WASHINGTON - Pepper spray was released in a downtown office building during Wednesday's lunch hour, but police called it an accident and stressed that it was not terrorism related.
First responders initially treated it as a "mass casualty" incident, when they were unsure of what they we dealing with. They sent some two dozen emergency vehicles to the scene, established a triage center in a nearby park and closed several streets.
"There were two kids horsing around, and a boy pulled a chain around the girl's neck and there must have been pepper spray or some kind of irritant in the container," said Chief Charles H. Ramsey of the District of Columbia Metropolitan Police Department. "Once it's out, people inhale it and you've got a problem."
D.C. Fire and EMS Department spokesman Alan Etter said they assessed 130 people and wound up treating five on the scene. One person was transported to a hospital with what Etter described as complications from asthma.
The spray was released inside a building at 1990 K Street, which runs a full city block south to I Street. It is also about two blocks from the World Bank, which authorities last month said was a possible terror target.
Investigators said the spray was released in a public area on the second floor, which is home to some small restaurants and has a food court style seating area. Etter said the spray was able to get into the building's air conditioning system and travel throughout the building, exposing more people.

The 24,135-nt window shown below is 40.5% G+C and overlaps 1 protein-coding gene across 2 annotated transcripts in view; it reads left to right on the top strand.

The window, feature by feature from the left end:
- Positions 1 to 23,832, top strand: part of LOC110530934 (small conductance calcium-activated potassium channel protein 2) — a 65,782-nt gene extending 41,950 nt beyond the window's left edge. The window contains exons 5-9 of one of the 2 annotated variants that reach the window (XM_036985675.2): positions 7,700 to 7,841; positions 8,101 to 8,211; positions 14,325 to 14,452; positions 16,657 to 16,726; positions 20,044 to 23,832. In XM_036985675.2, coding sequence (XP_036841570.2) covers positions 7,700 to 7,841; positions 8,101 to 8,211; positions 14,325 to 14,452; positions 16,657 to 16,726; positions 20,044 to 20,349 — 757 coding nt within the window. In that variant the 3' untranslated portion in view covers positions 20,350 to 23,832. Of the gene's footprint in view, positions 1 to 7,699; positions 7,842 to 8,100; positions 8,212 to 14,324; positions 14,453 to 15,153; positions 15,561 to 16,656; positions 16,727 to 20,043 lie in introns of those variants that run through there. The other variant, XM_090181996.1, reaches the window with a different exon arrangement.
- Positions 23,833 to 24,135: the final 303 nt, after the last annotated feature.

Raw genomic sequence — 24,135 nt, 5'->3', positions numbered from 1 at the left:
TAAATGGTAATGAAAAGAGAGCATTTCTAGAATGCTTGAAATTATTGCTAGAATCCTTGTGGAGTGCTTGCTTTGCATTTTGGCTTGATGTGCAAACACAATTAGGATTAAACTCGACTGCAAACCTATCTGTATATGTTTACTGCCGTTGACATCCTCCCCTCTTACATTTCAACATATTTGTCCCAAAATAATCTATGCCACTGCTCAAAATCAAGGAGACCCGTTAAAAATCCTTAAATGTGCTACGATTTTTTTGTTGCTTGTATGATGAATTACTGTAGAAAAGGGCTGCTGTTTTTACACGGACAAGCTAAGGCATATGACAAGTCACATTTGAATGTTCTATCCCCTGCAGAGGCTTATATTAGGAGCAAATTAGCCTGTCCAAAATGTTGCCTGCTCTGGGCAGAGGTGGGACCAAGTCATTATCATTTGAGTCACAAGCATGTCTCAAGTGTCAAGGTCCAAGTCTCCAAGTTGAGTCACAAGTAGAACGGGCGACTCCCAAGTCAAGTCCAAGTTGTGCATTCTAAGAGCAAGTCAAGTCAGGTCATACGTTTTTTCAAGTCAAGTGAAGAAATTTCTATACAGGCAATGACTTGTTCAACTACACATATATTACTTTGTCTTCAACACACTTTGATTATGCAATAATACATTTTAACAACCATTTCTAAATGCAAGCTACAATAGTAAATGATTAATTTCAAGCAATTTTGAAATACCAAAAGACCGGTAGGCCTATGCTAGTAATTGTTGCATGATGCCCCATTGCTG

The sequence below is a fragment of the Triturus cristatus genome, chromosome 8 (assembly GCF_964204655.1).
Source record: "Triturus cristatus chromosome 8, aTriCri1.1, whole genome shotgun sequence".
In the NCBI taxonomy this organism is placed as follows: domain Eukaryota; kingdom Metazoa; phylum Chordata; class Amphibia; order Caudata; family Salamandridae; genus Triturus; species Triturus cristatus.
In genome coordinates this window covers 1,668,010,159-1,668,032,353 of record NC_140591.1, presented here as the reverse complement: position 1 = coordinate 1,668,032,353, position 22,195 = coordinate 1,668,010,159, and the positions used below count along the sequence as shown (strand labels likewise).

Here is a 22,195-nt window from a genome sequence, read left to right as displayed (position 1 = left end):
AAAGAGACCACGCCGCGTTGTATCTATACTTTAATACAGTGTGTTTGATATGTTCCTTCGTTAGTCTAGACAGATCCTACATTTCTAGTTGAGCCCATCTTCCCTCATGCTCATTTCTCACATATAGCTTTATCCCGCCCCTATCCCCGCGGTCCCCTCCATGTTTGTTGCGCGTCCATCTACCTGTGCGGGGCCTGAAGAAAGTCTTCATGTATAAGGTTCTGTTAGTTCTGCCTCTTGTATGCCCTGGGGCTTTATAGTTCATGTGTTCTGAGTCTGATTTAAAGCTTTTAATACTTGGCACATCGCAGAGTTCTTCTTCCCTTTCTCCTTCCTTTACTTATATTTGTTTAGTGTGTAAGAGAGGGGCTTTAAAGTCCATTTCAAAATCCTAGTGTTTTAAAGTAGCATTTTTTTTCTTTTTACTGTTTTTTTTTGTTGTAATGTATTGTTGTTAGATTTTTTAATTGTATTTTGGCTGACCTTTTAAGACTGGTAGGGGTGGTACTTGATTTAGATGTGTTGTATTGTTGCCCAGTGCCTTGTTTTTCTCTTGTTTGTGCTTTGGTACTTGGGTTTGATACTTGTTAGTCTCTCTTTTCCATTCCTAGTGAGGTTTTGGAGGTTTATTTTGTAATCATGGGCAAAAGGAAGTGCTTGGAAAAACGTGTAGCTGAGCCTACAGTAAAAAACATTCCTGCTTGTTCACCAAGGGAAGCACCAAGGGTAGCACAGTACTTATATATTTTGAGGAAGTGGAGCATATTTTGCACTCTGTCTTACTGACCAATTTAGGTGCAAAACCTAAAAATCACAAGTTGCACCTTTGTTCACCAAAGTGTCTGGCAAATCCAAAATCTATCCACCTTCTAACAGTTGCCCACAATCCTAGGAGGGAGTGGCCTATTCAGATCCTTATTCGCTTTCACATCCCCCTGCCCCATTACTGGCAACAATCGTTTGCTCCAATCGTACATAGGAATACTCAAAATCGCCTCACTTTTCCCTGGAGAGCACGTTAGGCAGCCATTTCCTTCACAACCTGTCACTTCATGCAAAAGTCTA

Ramsey characterized the incident as an accident and not a prank. He stressed it was not related to the code orange terrorism alert and did not represent a general threat. But initial reports sent the stock market into a temporary dive, with traders fearing it was terrorism.
"It did show a breach of security and the market has not fully discounted something happening here on our shores," said Marc Pado, U.S. market strategist with Cantor Fitzgerald in Truckee, Calif.
"We're able to shrug off news from Iraq, but not necessarily something from our backyard," Pado said. "I wouldn't quite call this a panic," he said, describing it as more of a "dramatic, knee-jerk reaction." The market later recovered.
But terrorism fears weren't limited to Wall Street.
"I had guys on their day off calling me, asking if they should come in," said police Lt. Jeffrey Herold.
Authorities said no charges had been filed against the youngsters involved.